Mimicry; The Masters Of Deception And Disguise Part 1

January 24, 2023

Mimicry is the intriguing art of camouflage. Animals like reef fishes resort to mimicry to blend in with their environment. They also do this to escape and mislead their predating enemies. It’s also exerted as a technique to capture their prey. 

One distinguishes various phenotypes. The frogfish has warts that resemble algae; some species even have algae growing on their bodies. Some types of wrasses can roam around like a clump of seaweed. Some groupers can become almost undetectable, sporting a striped body pattern. Red Sea mimic blennies protect themselves from would-be predators by convincing the predator that they are one of the venomous ‘meiacanthids’, whose colorization is very similar. Ghost pipefishes are masters in the technique of camouflage. The ornate pipefish will adopt the coloration of the environment it settles in after its larval stage. Ghost pipefishes use their capacity to camouflage as a defensive measure to avoid being spotted by predators. It’s also a means to easily approach their prey. The blue-striped fangblennies mimic the juveniles of the bluestreak cleaner wrasse to loiter at cleaner stations and dupe clients waiting for a cleaning service.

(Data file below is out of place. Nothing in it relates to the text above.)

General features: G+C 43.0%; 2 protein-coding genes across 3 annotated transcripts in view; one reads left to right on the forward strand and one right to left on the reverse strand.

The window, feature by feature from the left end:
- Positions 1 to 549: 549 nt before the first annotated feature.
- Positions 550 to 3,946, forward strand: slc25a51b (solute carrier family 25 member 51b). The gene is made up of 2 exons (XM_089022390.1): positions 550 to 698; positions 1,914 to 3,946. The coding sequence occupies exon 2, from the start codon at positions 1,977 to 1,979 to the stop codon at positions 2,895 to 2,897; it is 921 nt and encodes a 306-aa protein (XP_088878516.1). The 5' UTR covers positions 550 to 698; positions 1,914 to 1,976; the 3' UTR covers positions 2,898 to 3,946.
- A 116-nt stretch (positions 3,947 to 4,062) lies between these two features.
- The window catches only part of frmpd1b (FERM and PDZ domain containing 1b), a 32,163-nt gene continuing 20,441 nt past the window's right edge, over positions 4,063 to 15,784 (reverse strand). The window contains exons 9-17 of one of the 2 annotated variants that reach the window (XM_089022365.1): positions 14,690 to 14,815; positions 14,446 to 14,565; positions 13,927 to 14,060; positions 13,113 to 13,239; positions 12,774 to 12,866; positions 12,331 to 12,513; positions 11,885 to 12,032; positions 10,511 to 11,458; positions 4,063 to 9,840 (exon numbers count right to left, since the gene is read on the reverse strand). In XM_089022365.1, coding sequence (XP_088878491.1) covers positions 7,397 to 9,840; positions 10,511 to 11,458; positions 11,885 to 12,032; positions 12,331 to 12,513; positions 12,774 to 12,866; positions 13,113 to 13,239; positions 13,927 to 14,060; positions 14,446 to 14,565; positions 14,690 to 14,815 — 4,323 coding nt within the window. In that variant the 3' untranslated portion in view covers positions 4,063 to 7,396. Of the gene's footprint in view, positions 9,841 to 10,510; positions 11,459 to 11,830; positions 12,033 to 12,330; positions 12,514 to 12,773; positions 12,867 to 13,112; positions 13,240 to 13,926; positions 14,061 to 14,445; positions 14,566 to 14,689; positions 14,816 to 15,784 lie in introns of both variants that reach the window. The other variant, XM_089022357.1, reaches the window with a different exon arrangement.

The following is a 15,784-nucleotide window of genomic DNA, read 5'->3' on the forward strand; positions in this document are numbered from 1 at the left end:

We distinguish various types or classifications of mimicry: Batesian mimicry, Müllerian mimicry, social mimicry, aggressive mimicry, and cleaner mimicry.

Batesian mimicry is the survival art of imitating signals of dangerous creatures and predators for self-protection. This is where otherwise unprotected animals resemble or ‘mimic’ a protected species. Imagine being ‘unappetizing’ in a non-palatable guise, equipped with nasty spines, or appearing poisonous. Some species sport a distinctive color pattern that predators are happy to avoid. 

Most of the mimicry observed in coral reef fishes falls into this category. Just take a look at fish ‘impersonating’ toxic flatworms. A predator will think twice before going on a marauding mission.

Müllerian mimicry is rare in itself but common in the world of, for instance, the blenny. Fish operate as a 'tag team' to fool predators. The worth of note is blennies, equipped with fangs resembling one another.